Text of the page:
Visual Arts

Art for Animals & the 575 Project

Art by Cyrus Mejia

One of the most hotly covered news questions immediately following Barack Obama’s election was: What kind of dog will the Obama family bring to the White House? At his post-election news conference, the president-elect mentioned that the family’s first choice would be to choose a shelter animal (though his daughter’s allergies might make finding the appropriate one difficult). In a lighthearted moment – Obama referred to himself as a mutt – the press conference touched on a very serious topic. As a society, do we understand the role animal shelters play in removing unwanted pets and strays from our streets and back alleys? Or do we talk ourselves into believing that somehow each of these animals will eventually find a warm, loving home for the rest of its long life? The actual role of the animal shelter as a terminal point for millions of our pets is the reality, and is becoming disturbing to more and more Americans. Through exhibits like Art for Animals, at Dixie College’s Sears Art Museum Gallery through January 16, we are brought to the realization that each animal is a living, feeling entity, AND, that their numbers and “unwanted” status are a negative reflection of each of us and of our society as a whole.

Art for Animals, sponsored by Best Friends Animal Sanctuary of Kanab, and Tyler Poolco of St. George, uses traditional mediums of drawing, painting, assemblage and ceramics to declare that euthanasia is not the answer to overpopulation of domestic animals. The show features Cyrus Mejia’s 575 Project, a traveling art project that in an explosively poignant way brings attention to the 575 pets euthanized every hour in the United States. Local artists were also invited to submit work for this exhibit as a memorial to the lives of these unwanted pets. Cyrus Mejia says “I look forward to the day when this idea [saving pets from euthanasia], which has already taken root in so many communities, will blossom to the point where there are truly no more homeless pets.”

Kathy Cieslewicz, Curator of the Sears Gallery, says the idea to invite Cyrus Mejia to the gallery came when the artist explained that although his show has appeared in large cities such as Chicago, Los Angeles, and Phoenix, it has never appeared in its entirety in the State of Utah. Cieslewicz “saw this as an opportunity for the Sears Gallery to display all of the pieces under one roof.” She says “Other selected artists were invited to create art to hang on the gallery walls. These works all follow a theme depicting dogs and cats as intelligent, sensitive, and aware beings.”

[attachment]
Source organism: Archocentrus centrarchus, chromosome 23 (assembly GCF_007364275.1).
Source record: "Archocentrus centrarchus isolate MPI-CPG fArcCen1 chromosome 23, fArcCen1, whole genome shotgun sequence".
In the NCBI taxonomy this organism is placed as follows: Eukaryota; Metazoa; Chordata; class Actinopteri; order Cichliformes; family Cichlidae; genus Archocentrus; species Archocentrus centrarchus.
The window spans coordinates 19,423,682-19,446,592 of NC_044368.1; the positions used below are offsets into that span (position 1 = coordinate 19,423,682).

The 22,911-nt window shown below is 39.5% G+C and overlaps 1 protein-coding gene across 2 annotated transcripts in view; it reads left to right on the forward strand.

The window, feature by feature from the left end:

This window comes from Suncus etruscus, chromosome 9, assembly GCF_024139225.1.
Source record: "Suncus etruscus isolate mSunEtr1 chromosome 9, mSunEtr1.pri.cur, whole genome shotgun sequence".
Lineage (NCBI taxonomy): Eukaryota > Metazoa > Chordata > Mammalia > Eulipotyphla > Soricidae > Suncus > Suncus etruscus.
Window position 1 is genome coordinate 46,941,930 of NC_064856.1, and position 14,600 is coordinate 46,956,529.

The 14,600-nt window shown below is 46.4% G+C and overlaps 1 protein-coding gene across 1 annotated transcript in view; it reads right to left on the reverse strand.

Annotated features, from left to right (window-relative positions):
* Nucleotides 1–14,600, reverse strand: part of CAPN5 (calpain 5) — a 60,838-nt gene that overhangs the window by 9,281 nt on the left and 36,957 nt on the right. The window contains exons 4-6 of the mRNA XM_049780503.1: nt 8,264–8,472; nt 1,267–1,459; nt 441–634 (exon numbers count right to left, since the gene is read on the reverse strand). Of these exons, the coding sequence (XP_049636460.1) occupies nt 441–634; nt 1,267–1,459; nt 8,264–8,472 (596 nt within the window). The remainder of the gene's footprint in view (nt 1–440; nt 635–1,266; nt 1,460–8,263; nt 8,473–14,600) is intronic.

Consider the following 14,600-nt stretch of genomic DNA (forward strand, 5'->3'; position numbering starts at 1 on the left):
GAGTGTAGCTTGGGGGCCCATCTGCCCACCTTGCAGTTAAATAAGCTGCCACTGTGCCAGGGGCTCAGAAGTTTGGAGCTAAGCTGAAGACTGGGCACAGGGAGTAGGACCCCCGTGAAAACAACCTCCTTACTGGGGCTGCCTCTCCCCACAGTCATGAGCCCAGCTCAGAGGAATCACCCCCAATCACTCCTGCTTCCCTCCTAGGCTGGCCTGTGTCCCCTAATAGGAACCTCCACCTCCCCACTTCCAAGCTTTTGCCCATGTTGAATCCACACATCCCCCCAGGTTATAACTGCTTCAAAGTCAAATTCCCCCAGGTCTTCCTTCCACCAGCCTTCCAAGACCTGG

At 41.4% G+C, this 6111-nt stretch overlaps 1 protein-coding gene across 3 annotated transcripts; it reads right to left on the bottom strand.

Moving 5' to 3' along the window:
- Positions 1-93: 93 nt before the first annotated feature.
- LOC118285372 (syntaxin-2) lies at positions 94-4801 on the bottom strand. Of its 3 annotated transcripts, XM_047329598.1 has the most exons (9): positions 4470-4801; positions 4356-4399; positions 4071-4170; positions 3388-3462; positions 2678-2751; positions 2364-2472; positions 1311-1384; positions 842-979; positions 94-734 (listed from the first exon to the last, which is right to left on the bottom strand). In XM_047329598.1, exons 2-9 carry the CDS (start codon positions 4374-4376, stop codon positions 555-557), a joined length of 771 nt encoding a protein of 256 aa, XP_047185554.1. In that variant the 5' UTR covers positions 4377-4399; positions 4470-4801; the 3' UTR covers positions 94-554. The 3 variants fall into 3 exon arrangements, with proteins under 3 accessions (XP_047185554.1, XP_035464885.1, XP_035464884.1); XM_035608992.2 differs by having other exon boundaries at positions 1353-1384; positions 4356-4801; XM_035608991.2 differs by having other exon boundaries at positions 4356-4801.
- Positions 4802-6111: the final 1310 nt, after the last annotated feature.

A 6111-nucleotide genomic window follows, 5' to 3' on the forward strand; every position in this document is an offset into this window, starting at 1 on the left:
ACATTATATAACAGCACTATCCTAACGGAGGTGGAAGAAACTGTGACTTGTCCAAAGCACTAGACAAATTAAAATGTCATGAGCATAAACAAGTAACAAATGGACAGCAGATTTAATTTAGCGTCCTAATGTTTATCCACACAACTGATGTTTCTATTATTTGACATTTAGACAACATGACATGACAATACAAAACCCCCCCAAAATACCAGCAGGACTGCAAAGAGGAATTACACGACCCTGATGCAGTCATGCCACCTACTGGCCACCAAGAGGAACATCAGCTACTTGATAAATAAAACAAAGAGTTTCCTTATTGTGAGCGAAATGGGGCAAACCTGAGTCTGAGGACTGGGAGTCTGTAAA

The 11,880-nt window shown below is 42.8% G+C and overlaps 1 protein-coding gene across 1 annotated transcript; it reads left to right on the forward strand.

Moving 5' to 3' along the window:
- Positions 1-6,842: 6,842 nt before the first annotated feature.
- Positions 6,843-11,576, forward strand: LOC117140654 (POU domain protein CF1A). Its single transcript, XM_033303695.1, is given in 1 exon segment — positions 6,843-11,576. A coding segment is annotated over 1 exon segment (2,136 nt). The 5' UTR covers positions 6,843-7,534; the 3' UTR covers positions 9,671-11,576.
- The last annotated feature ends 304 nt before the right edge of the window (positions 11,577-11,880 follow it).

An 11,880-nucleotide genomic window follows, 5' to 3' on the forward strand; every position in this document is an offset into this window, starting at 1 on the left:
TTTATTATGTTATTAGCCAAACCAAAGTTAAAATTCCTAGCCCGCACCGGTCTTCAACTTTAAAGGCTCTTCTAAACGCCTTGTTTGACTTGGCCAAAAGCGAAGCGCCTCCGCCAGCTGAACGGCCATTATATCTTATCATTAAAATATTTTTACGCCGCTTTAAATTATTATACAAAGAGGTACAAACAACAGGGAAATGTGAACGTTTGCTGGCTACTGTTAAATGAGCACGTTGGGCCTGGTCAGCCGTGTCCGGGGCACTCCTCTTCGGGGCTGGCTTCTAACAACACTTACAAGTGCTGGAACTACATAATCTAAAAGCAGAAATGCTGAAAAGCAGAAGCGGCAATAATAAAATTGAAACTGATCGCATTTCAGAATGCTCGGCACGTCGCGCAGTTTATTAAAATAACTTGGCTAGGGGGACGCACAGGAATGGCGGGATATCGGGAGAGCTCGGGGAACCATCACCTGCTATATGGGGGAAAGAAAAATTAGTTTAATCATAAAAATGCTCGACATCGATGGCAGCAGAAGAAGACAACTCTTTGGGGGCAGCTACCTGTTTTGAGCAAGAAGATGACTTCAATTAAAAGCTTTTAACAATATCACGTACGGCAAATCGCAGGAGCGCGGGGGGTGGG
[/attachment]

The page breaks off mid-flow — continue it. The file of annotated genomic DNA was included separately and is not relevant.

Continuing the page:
Art by Cyrus Mejia

Mejia, who addressed the crowd at the opening reception in the Sears Gallery on November 14, was born in New Orleans in 1947. He studied art at Hinds Community College in Mississippi before a several-year tour of Europe. An encounter with dogs caged in a London research facility planted the seed that changed the direction of his art. In 1984, Mejia, his wife Anne, and a few other friends founded Best Friends Animal Society, now headquartered in Kanab, Utah, where they both live with their family of dogs and cats. In his opening night presentation, Mejia said that the idea for the 575 Project came from his attempt to understand the millions of pets that are euthanized every year. When completing the calculations, he figured 575 were euthanized every hour. “I decided this was a number I could do something with,” Mejia says. As a result, each of his pieces is made from 575 individual objects. One doghouse is covered with 575 dog collars, another piece displays 575 soaring paper butterflies made from the paperwork processed while euthanizing pets, and yet another work features 575 license tags flying upward on the wings of ravens. These items were all collected from animal shelters around the country. Mejia says, “I believe art can and should play a role in society. Art can grab the attention and shine a bright light into dark and hidden corners. What happens to homeless pets in shelters is a dark corner that I hope to illuminate with The 575 Project.”